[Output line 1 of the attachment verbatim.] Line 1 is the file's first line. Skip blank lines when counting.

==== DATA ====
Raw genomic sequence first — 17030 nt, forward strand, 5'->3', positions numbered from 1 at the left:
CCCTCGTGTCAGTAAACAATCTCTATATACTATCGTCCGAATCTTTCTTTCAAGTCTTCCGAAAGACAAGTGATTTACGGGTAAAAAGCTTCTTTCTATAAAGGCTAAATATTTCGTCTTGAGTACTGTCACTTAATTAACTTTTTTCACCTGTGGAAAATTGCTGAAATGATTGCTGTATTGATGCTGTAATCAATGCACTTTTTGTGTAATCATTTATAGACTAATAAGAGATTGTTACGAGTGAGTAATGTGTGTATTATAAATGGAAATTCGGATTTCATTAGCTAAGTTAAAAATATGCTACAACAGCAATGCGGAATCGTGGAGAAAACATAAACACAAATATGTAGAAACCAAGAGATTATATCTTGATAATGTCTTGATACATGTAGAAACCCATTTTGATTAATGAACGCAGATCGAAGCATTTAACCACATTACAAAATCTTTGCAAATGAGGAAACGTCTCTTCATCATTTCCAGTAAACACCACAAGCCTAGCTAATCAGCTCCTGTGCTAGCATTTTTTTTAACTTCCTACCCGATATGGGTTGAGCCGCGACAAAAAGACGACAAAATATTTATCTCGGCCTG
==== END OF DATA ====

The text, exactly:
Raw genomic sequence first — 17030 nt, forward strand, 5'->3', positions numbered from 1 at the left: